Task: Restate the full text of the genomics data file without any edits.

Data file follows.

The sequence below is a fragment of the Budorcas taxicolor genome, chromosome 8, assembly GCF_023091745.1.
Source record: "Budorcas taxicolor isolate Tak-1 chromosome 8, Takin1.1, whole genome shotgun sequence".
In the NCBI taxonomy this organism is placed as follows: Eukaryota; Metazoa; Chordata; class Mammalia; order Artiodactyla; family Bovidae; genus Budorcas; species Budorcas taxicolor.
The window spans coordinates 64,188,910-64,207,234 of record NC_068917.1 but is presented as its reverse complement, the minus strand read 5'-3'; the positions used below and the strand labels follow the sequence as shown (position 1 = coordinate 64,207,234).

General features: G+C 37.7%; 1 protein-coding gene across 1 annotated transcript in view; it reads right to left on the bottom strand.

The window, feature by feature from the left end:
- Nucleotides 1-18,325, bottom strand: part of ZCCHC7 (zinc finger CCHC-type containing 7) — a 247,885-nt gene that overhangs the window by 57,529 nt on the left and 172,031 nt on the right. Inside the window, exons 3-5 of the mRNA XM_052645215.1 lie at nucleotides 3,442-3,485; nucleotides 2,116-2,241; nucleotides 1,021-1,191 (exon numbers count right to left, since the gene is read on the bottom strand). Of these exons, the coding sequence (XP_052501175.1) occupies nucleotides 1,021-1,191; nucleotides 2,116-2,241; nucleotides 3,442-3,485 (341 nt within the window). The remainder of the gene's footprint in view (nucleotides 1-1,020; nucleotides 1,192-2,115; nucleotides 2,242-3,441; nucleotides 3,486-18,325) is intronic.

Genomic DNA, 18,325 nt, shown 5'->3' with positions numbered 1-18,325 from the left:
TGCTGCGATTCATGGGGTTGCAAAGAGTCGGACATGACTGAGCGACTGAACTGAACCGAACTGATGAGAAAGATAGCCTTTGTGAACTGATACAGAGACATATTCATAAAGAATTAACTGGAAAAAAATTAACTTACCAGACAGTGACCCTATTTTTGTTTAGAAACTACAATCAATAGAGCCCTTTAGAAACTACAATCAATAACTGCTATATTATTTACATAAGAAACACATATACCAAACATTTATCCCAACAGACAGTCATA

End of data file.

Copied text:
The sequence below is a fragment of the Budorcas taxicolor genome, chromosome 8, assembly GCF_023091745.1.
Source record: "Budorcas taxicolor isolate Tak-1 chromosome 8, Takin1.1, whole genome shotgun sequence".
In the NCBI taxonomy this organism is placed as follows: Eukaryota; Metazoa; Chordata; class Mammalia; order Artiodactyla; family Bovidae; genus Budorcas; species Budorcas taxicolor.
The window spans coordinates 64,188,910-64,207,234 of record NC_068917.1 but is presented as its reverse complement, the minus strand read 5'-3'; the positions used below and the strand labels follow the sequence as shown (position 1 = coordinate 64,207,234).

General features: G+C 37.7%; 1 protein-coding gene across 1 annotated transcript in view; it reads right to left on the bottom strand.

The window, feature by feature from the left end:
- Nucleotides 1-18,325, bottom strand: part of ZCCHC7 (zinc finger CCHC-type containing 7) — a 247,885-nt gene that overhangs the window by 57,529 nt on the left and 172,031 nt on the right. Inside the window, exons 3-5 of the mRNA XM_052645215.1 lie at nucleotides 3,442-3,485; nucleotides 2,116-2,241; nucleotides 1,021-1,191 (exon numbers count right to left, since the gene is read on the bottom strand). Of these exons, the coding sequence (XP_052501175.1) occupies nucleotides 1,021-1,191; nucleotides 2,116-2,241; nucleotides 3,442-3,485 (341 nt within the window). The remainder of the gene's footprint in view (nucleotides 1-1,020; nucleotides 1,192-2,115; nucleotides 2,242-3,441; nucleotides 3,486-18,325) is intronic.

Genomic DNA, 18,325 nt, shown 5'->3' with positions numbered 1-18,325 from the left:
TGCTGCGATTCATGGGGTTGCAAAGAGTCGGACATGACTGAGCGACTGAACTGAACCGAACTGATGAGAAAGATAGCCTTTGTGAACTGATACAGAGACATATTCATAAAGAATTAACTGGAAAAAAATTAACTTACCAGACAGTGACCCTATTTTTGTTTAGAAACTACAATCAATAGAGCCCTTTAGAAACTACAATCAATAACTGCTATATTATTTACATAAGAAACACATATACCAAACATTTATCCCAACAGACAGTCATA